Over the past decade, the increase in capital flows between industrialized countries has been about four time as large as the increase in trade flows. This large increase in international capital flows and the speed with which capital markets of industrial countries have become integrated represent one of the most striking recent changes in the world economy. However, economists have not yet reached a common stance with respect to costs and benefits of capital markets' liberalization (see, e.g., Rodrik, 1997, Bhagwati, 1998 and Stiglitz, 2004). The contribution of this paper is to uncover the effect of world integration of capital markets on factor incomes and welfare, when factor returns between countries differ due to different degrees of unionization of labor markets. In recent years a number of authors have investigated the interaction between labor unions and foreign direct investment (FDI), mostly looking at the factors influencing multinationals' choice of location and at the welfare consequences for the host country (see, among others, Skaksen and Sorensen, 2001, Zhao, 2001 and Naylor and Santoni, 2003). We abstract from FDI, and provide a simple formal model to analyze the distributional effects of international competition for capital services between countries.1 Thus, our set up differs substantially from those used in the unionization-FDI literature mentioned above, and is closer in spirit to early literature on factor market distortions and their impact for trade (see, e.g., Kemp and Negishi, 1970 and Eaton and Panagariya, 1979). The conventional approach in the literature, to explain international factor movements, is to assume perfect competition in all markets and account for differences in factor returns by appealing to differences in fundamentals (such as factor endowments, technologies or preferences). However, differences in market structure may also explain why factor returns vary across countries. In our model there are two countries, identical in all dimensions except for unions' bargaining power. Symmetry allows us to focus on how divergences in the labor market structure across countries, per se, affect income levels and their distribution between capital owners and workers when capital movements are liberalized. To simplify the analysis, we assume that in one of the two countries there is perfect competition in the labor market (that is union power approaches zero), while in the other there is efficient bargaining over wages and employment between unions and firms. Typically, in a closed economy, sufficiently strong unions are able, through efficient bargaining, to influence the distribution of income to the benefit of workers and at the expense of capital owners; while returns to capital become lower than the marginal productivity of capital. Accordingly, when international factor movements are liberalized, capital flows from the highly unionized country into the less unionized country (in our case, to the perfectly competitive country): in the unionized country output and workers' income decrease while capitalists' income increases, and vice versa in the non unionized country. With fixed factors' supply and full employment, unions are not able to influence resource allocation at the autarkic equilibrium, and given that both countries have the same endowments and technology, the marginal productivity of capital is identical across countries. Hence, allocation of capital across countries is efficient under autarky. Allowing for capital mobility triggers inefficient capital flows and leads to a decrease in world output. Also, workers' share of world output and income per capita at the world level decrease. Therefore, international capital mobility would not benefit workers, even if the gains obtained by capital owners were efficiently redistributed among all individuals, both at the world level and in the unionized country. The paper also addresses the issue of the desirable level of union bargaining power when capital is internationally mobile. It is shown that there is a critical level of union power above which an increase in union strength reduces union members' income. These second best results are at odds with the prediction of standard models in which capital mobility leads to overall welfare gains, and may explain unions' resistance towards globalization in a world with disparate workers' bargaining strength. Interestingly, the same effects would occur if we assume perfectly competitive labor markets and a redistributive capital tax, since in our set up the degree of unionization can be interpreted as a tax on capital returns. Hence, our work can also be related to the literature on tax competition, redistribution and capital mobility (see, e.g., Cremer et al., 1996 and Wilson and Wildasin, 2004). The remainder of the paper is as follows. In Section 2 we present the model. In Section 3 we contrast autarky and perfect capital mobility. In Section 4 we explore the effects of capital movements, and Section 5 concludes.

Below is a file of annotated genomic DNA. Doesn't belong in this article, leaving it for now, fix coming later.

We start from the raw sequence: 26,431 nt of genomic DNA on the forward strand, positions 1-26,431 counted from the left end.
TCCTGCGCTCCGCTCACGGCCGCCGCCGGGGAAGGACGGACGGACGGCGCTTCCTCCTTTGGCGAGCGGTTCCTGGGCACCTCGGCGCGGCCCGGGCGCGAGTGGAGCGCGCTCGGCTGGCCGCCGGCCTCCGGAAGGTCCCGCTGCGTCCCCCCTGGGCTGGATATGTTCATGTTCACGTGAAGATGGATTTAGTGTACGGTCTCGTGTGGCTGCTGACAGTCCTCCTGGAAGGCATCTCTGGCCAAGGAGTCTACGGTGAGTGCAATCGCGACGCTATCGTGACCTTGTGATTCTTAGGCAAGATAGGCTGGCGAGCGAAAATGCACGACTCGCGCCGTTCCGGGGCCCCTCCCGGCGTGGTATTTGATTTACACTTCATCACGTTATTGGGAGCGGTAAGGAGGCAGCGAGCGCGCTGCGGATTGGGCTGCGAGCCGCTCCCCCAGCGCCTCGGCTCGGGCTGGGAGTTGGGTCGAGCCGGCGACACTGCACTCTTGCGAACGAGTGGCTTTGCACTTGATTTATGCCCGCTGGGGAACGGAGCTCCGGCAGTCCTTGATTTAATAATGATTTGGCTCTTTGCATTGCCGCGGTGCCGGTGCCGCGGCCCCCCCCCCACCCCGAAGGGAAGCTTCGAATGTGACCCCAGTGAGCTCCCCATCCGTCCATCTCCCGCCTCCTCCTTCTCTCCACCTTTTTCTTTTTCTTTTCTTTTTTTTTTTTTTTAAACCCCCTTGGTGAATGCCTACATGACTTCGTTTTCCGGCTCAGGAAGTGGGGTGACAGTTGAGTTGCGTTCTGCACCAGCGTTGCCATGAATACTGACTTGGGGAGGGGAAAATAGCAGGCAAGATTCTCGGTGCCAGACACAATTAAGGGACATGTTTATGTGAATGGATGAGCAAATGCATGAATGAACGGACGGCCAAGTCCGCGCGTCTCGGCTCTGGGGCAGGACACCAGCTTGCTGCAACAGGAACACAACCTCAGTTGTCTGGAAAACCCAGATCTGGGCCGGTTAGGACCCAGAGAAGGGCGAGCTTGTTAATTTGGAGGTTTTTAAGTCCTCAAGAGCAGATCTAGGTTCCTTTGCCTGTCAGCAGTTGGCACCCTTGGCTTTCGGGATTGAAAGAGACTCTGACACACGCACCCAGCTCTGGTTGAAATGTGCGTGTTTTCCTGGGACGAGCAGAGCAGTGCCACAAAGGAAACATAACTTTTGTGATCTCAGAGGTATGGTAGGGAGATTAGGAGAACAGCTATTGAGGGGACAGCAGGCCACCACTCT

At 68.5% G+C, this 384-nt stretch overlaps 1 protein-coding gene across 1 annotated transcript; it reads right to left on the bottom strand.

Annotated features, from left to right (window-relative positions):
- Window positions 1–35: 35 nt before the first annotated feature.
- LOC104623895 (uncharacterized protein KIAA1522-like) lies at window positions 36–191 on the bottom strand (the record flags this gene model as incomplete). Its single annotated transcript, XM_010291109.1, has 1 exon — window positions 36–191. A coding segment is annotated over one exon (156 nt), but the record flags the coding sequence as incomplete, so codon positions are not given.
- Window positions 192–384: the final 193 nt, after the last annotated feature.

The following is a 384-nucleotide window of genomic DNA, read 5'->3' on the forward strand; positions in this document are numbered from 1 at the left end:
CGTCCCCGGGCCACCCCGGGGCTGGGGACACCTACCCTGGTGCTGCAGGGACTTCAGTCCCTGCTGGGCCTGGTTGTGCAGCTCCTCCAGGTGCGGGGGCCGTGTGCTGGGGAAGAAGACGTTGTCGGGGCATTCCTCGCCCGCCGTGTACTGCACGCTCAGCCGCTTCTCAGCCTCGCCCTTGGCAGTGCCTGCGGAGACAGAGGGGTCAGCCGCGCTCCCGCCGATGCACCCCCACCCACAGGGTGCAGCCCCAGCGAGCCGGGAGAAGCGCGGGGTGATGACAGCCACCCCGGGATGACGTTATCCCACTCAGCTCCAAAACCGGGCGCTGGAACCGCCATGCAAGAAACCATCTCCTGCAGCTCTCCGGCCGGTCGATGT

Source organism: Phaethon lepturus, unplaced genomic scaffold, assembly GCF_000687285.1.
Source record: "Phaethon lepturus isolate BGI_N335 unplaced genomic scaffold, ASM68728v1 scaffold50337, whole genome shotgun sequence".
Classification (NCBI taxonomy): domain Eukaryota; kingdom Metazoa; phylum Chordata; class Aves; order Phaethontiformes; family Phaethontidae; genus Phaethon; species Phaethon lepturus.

نتیجه گیری انگلیسی
Labor unions fear international markets' liberalization, their main concern being that workers of the trading partner countries should be granted essential rights, preferably similar to those enjoyed by home workers. They claim that this is aimed at benefiting all workers, the struggle being between workers and capital owners around the world and not between workers from different countries. By contrast, many of those who are in favor of liberalization of world economic transactions claim that unions aim merely at protecting their members against competition from workers of less regulated countries. Our work shed some light on these issues and provide arguments on both sides of the debate. We have shown that, if one country is unionized (with efficient bargaining over wages and employment) while the other is not, then, world output, workers' share of world income and income of unionized workers are higher under autarky, whereas workers from the non unionized country benefit from capital movement liberalization. With capital internationally mobile, however, if the non unionized country were to converge to the same degree of unionization of the other country no factor movements would occur at equilibrium; hence output would not be reduced and workers of the unionized country would not lose from liberalization. Accordingly, for workers in unionized countries, it may make sense to push towards achieving, prior to integration, similar levels of bargaining strength around the world. In contrast, under asymmetric unionization and integrated capital markets, if workers' bargaining strength in the unionized country is relatively high, a reduction in union power actually benefits union members, as it limits the size of capital flows out of the unionized country and its negative effects on workers' income. Finally, let us remark that, to simplify the analysis and to establish a first set of relevant results, we have abstracted from considering unemployment. Our conjecture is that the existence of unemployment in the unionized country would reinforce the outflows of capital; the marginal productivity of capital in the unionized country would be lower and, thereby, the differential in capital return across countries would be higher. However, the final effects on factor returns, employment and output may depend on the way unemployment is generated and on the way unions and bargaining is modelled. These issues are left for future research.